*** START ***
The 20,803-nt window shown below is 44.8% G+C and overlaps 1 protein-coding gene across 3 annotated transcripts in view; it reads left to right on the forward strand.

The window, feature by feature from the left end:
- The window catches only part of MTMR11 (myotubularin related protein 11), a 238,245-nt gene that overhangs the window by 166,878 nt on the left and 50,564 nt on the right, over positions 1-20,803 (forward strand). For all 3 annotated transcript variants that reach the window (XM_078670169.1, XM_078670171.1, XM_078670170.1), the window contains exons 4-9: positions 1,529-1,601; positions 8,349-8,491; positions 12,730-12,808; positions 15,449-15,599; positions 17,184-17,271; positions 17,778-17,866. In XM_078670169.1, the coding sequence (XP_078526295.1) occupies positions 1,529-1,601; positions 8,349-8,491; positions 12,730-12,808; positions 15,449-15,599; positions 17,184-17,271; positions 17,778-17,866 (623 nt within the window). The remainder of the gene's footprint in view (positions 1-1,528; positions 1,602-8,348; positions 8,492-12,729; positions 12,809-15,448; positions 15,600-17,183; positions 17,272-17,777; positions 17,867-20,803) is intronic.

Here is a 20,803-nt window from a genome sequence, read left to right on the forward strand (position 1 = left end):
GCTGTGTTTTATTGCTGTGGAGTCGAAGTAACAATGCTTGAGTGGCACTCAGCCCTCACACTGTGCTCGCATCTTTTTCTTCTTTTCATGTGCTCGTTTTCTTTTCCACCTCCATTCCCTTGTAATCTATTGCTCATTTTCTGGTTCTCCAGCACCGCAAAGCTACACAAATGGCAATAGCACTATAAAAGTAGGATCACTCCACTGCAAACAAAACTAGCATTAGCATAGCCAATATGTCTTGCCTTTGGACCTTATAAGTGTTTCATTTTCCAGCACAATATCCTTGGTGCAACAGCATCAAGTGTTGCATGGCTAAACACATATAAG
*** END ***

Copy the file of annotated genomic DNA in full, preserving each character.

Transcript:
The 20,803-nt window shown below is 44.8% G+C and overlaps 1 protein-coding gene across 3 annotated transcripts in view; it reads left to right on the forward strand.

The window, feature by feature from the left end:
- The window catches only part of MTMR11 (myotubularin related protein 11), a 238,245-nt gene that overhangs the window by 166,878 nt on the left and 50,564 nt on the right, over positions 1-20,803 (forward strand). For all 3 annotated transcript variants that reach the window (XM_078670169.1, XM_078670171.1, XM_078670170.1), the window contains exons 4-9: positions 1,529-1,601; positions 8,349-8,491; positions 12,730-12,808; positions 15,449-15,599; positions 17,184-17,271; positions 17,778-17,866. In XM_078670169.1, the coding sequence (XP_078526295.1) occupies positions 1,529-1,601; positions 8,349-8,491; positions 12,730-12,808; positions 15,449-15,599; positions 17,184-17,271; positions 17,778-17,866 (623 nt within the window). The remainder of the gene's footprint in view (positions 1-1,528; positions 1,602-8,348; positions 8,492-12,729; positions 12,809-15,448; positions 15,600-17,183; positions 17,272-17,777; positions 17,867-20,803) is intronic.

Here is a 20,803-nt window from a genome sequence, read left to right on the forward strand (position 1 = left end):
GCTGTGTTTTATTGCTGTGGAGTCGAAGTAACAATGCTTGAGTGGCACTCAGCCCTCACACTGTGCTCGCATCTTTTTCTTCTTTTCATGTGCTCGTTTTCTTTTCCACCTCCATTCCCTTGTAATCTATTGCTCATTTTCTGGTTCTCCAGCACCGCAAAGCTACACAAATGGCAATAGCACTATAAAAGTAGGATCACTCCACTGCAAACAAAACTAGCATTAGCATAGCCAATATGTCTTGCCTTTGGACCTTATAAGTGTTTCATTTTCCAGCACAATATCCTTGGTGCAACAGCATCAAGTGTTGCATGGCTAAACACATATAAG